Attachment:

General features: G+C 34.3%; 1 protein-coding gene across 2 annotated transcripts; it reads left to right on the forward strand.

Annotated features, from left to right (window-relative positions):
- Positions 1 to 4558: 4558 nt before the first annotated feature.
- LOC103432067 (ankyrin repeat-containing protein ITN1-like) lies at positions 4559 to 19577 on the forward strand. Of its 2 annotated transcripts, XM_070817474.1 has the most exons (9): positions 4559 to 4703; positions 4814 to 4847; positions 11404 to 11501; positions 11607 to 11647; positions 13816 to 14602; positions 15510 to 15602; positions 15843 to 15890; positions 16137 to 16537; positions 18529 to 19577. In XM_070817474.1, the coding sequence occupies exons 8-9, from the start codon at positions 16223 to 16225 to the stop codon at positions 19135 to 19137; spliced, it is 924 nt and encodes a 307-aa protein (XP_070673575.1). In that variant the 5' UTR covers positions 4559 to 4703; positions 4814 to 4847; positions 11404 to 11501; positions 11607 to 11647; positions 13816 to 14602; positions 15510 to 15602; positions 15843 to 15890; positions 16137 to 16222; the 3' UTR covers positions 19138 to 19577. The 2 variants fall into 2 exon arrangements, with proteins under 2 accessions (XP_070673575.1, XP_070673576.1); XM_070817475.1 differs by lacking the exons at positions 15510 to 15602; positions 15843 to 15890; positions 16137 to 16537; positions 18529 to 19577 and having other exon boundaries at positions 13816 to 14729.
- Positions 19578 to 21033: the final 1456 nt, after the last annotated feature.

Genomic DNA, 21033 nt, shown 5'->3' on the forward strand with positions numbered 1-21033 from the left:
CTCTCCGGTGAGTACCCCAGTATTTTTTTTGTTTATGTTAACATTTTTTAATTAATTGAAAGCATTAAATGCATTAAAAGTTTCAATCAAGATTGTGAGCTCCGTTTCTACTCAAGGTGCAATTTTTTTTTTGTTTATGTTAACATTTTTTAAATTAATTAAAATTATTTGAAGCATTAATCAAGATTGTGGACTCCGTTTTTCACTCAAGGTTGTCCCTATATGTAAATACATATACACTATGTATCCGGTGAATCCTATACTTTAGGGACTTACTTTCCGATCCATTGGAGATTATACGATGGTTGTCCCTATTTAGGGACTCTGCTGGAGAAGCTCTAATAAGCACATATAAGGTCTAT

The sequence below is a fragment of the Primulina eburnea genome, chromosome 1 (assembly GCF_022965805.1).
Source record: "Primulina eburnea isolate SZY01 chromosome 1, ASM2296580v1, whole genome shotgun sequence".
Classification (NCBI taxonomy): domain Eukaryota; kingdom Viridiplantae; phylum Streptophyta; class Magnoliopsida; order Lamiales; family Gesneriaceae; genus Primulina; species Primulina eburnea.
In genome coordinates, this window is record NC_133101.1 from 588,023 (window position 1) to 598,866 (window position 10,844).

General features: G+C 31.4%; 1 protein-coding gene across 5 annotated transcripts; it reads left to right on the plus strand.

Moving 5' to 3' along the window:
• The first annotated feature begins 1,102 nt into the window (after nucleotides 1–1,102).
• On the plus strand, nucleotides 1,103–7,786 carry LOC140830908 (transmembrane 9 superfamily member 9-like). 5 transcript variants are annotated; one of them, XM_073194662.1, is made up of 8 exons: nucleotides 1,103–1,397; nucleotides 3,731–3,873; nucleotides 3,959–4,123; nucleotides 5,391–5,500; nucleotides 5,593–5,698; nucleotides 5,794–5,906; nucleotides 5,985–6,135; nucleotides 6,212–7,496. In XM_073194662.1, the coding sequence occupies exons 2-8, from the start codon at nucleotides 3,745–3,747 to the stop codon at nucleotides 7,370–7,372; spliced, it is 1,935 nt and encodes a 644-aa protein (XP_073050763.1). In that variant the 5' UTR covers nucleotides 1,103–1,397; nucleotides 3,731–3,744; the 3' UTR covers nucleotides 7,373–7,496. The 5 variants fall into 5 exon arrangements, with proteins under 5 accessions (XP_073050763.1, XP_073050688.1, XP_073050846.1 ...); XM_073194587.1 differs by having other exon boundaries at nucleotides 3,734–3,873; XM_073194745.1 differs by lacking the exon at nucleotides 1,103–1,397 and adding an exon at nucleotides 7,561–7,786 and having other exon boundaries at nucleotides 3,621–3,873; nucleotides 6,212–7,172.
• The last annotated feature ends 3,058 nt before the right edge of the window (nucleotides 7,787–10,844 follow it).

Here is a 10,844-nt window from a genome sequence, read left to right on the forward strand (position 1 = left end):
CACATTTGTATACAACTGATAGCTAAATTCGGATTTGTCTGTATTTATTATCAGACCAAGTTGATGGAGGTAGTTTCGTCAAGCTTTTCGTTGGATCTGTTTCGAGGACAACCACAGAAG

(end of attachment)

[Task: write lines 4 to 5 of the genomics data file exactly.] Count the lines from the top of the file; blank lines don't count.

- LOC103432067 (ankyrin repeat-containing protein ITN1-like) lies at positions 4559 to 19577 on the forward strand. Of its 2 annotated transcripts, XM_070817474.1 has the most exons (9): positions 4559 to 4703; positions 4814 to 4847; positions 11404 to 11501; positions 11607 to 11647; positions 13816 to 14602; positions 15510 to 15602; positions 15843 to 15890; positions 16137 to 16537; positions 18529 to 19577. In XM_070817474.1, the coding sequence occupies exons 8-9, from the start codon at positions 16223 to 16225 to the stop codon at positions 19135 to 19137; spliced, it is 924 nt and encodes a 307-aa protein (XP_070673575.1). In that variant the 5' UTR covers positions 4559 to 4703; positions 4814 to 4847; positions 11404 to 11501; positions 11607 to 11647; positions 13816 to 14602; positions 15510 to 15602; positions 15843 to 15890; positions 16137 to 16222; the 3' UTR covers positions 19138 to 19577. The 2 variants fall into 2 exon arrangements, with proteins under 2 accessions (XP_070673575.1, XP_070673576.1); XM_070817475.1 differs by lacking the exons at positions 15510 to 15602; positions 15843 to 15890; positions 16137 to 16537; positions 18529 to 19577 and having other exon boundaries at positions 13816 to 14729.
- Positions 19578 to 21033: the final 1456 nt, after the last annotated feature.